New London Ledge Light

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New London Ledge Light
New London Ledge Lighthouse.jpg
New London Ledge Light in 2011
New London Ledge Light is located in Connecticut
New London Ledge Light
Location Thames River
New London Harbor
United States
Coordinates 41°18′21.18″N 72°04′38.82″W / 41.3058833°N 72.0774500°W / 41.3058833; -72.0774500Coordinates: 41°18′21.18″N 72°04′38.82″W / 41.3058833°N 72.0774500°W / 41.3058833; -72.0774500
Year first constructed 1909
Automated 1987
Foundation concrete pier
Construction granite and brick building
Tower shape short cylindrical tower on 3-story dwelling
Markings / pattern white tower, red lantern roof
Height 58 ft (18 m)
Focal height 58 ft (18 m)
Original lens Fourth order Fresnel lens
Current lens VRB-25[1]
Light source solar power
Characteristic three white flashes separated by 5 s, 10 s off, red flash, 10 s off
Admiralty number J0730
ARLHS number USA-542
USCG number 1-21825
Managing agent

New London Ledge Lighthouse Foundation[2]


New London Ledge Lighthouse is a lighthouse in Groton, Connecticut, United States, on the Thames River, at the mouth of New London Harbor. It is currently owned and maintained by the New London Maritime Society as part of the National Historic Lighthouse Preservation Act program.[4]


Postcard, about 1910

New London Ledge Lighthouse was built in 1909 on the Southwest Ledge. It was originally called the Southwest Ledge light, but it was felt this could be confused with another lighthouse in New Haven, the Southwest Ledge Light, so in 1910 the lighthouse was renamed to New London Ledge Light. The United States Coast Guard took over in 1939 upon its merger with the Lighthouse Service and the light was automated in 1987. The original fourth order Fresnel lens was removed and was later put on display in the Custom House Maritime Museum. In 1990 the light was added to the National Register of Historic Places.


The light from Harkness State Park

New London Ledge is locally famous for the ghost of an early keeper, nicknamed "Ernie," who allegedly haunts the lighthouse. The Coast Guard crew on duty at the lighthouse, not automated until 1987, reported unexplained knockings taking place at night, as well as doors opening and closing repeatedly, the television turning on and off by itself sporadically, and the unexplained removal of sheets from beds.[5]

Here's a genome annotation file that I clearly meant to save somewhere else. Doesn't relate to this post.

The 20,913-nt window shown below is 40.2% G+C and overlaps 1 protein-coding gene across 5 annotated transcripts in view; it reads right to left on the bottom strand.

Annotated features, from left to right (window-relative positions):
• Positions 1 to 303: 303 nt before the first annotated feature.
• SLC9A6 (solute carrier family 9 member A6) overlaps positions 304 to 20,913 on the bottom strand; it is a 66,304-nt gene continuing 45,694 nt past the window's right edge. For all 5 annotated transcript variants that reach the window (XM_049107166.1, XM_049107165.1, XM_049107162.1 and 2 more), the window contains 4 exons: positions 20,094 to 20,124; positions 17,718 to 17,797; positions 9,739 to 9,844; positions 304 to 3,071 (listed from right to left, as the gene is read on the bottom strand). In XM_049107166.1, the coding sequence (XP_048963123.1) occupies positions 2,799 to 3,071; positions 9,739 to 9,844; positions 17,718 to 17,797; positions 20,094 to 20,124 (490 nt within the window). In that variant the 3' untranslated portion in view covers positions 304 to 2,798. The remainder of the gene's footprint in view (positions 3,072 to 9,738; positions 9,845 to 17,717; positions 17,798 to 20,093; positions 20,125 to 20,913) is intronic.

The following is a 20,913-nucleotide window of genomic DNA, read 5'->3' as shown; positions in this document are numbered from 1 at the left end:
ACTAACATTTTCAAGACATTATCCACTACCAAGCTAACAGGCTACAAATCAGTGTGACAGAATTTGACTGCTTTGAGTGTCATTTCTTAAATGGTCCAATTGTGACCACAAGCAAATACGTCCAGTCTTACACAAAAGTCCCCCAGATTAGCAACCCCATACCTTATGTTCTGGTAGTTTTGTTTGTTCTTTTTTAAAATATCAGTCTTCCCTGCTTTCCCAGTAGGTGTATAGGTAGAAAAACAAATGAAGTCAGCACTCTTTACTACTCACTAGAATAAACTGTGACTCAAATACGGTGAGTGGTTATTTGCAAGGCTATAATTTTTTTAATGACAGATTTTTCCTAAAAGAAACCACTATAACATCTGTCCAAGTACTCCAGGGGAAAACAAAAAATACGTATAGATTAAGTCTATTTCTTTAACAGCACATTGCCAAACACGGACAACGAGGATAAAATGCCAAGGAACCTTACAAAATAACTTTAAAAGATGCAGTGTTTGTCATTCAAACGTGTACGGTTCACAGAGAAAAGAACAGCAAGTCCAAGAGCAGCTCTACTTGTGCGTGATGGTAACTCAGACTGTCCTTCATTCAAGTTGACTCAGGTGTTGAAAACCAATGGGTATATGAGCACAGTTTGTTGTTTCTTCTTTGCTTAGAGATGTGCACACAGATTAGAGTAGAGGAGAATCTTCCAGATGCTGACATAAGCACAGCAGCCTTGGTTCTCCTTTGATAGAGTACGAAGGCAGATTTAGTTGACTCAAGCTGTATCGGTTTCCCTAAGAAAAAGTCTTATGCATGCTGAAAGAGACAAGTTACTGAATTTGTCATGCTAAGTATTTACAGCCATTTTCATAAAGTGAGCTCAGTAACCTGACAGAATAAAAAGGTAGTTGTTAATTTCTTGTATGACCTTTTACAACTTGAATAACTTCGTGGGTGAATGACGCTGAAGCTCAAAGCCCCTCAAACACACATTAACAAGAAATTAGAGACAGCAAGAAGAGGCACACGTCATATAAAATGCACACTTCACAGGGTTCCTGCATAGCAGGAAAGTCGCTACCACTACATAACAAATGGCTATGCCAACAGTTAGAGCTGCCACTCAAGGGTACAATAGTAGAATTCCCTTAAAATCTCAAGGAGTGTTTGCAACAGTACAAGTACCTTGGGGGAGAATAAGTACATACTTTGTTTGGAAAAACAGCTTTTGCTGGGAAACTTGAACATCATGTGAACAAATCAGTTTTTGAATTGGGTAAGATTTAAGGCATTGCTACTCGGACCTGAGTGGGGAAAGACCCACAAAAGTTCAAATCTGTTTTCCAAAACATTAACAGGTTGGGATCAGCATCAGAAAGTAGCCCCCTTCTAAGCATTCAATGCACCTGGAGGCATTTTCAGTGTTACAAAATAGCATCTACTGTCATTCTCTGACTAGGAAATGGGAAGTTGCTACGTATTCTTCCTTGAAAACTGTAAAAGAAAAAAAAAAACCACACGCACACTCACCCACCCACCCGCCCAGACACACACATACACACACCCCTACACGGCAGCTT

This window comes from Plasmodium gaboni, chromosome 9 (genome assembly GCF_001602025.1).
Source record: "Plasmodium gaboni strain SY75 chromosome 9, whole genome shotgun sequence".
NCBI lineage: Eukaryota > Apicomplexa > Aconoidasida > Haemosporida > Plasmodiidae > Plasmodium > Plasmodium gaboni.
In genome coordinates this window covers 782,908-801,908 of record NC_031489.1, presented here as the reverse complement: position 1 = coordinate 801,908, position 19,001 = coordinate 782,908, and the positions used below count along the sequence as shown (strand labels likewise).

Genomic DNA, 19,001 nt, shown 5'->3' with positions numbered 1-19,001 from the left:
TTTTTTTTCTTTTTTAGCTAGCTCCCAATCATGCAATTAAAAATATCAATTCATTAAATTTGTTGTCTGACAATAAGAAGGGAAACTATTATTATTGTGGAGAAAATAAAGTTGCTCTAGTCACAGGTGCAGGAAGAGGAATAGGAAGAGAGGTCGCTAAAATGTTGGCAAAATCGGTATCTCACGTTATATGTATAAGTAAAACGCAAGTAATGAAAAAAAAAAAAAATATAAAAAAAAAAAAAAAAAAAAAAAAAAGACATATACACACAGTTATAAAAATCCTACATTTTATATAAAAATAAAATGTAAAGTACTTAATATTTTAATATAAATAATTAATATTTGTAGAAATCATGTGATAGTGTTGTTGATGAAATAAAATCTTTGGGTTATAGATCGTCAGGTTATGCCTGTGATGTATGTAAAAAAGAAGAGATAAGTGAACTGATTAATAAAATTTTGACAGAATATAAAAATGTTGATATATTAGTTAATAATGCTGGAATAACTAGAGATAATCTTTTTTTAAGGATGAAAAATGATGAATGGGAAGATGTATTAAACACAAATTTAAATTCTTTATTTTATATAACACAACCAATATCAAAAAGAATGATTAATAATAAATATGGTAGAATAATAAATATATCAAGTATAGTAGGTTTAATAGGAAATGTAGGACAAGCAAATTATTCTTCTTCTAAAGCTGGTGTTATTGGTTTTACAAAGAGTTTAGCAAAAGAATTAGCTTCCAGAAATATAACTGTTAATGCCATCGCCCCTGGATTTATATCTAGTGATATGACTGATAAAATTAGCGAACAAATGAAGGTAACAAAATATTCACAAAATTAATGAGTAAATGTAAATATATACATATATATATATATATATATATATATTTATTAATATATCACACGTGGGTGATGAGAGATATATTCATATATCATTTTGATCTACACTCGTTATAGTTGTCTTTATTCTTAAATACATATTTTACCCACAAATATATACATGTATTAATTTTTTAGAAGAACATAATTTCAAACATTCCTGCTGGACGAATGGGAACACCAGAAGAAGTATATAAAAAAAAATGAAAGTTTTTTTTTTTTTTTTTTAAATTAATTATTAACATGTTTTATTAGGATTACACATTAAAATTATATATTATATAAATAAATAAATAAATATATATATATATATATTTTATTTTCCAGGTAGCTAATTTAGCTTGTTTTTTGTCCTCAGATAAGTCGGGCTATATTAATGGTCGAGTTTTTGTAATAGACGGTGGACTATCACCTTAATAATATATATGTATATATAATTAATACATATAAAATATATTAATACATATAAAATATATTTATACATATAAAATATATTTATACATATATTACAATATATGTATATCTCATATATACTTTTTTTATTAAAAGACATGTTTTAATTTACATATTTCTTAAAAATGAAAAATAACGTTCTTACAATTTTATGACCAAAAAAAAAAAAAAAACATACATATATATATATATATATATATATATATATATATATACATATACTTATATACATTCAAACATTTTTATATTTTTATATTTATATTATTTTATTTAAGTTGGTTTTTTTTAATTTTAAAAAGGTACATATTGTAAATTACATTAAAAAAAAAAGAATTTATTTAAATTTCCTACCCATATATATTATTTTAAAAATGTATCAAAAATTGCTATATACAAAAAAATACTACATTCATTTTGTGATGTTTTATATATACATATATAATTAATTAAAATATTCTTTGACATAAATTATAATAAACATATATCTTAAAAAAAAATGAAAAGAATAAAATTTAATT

In the crew's log, on the last night before the automated light system was installed, the unknown author, a Coast Guard officer, wrote the following: "Rock of slow torture. Ernie's domain. Hell on earth – may New London Ledge’s light shine on forever because I’m through. I will watch it from afar while drinking a brew." [5]

In the 1990s, a television reporter from Japan spent a night inside the lighthouse to investigate the story of Ernie, and loud whispering noises—allegedly audible on-camera—were heard throughout the night. Ledge Light was furthermore featured on paranormal reality shows such as Scariest Places on Earth and Ghost Hunters. On the latter program, investigators from The Atlantic Paranormal Society concluded that despite a few unexplained phenomena, such as cold spots, there was not enough evidence to determine any paranormal activity taking place at the lighthouse.[6]


  • W.B. Petty (1909 – 1910)
  • George E. Hansen (1910 – at least 1917)
  • Howard B. Beebe (1926 – 1938)
  • Leonard Fuller (at least 1940)
  • Michael Scanlan (1943 – 1949)
  • William Clark (1954 – 1959)[7]

See also[edit]


  1. ^ New London Ledge Lighthouse New England Lighthouses. Retrieved 21 June 2016
  2. ^ New London Ledge The Lighthouse Directory. University of North Carolina at Chapel Hill. Retrieved 21 June 2016
  3. ^ Connecticut Historic Light Station Information & Photography United States Coast Guard. Retrieved 21 June 2016
  4. ^
  5. ^ a b New London Ledge Lighthouse, Connecticut at
  6. ^ TAPS "The Ledge Lighthouse". Ghost Hunters, Sci Fi Channel.
  7. ^ New London Ledge, CT Lighthouse Friends. Retrieved 21 June 2016

External links[edit]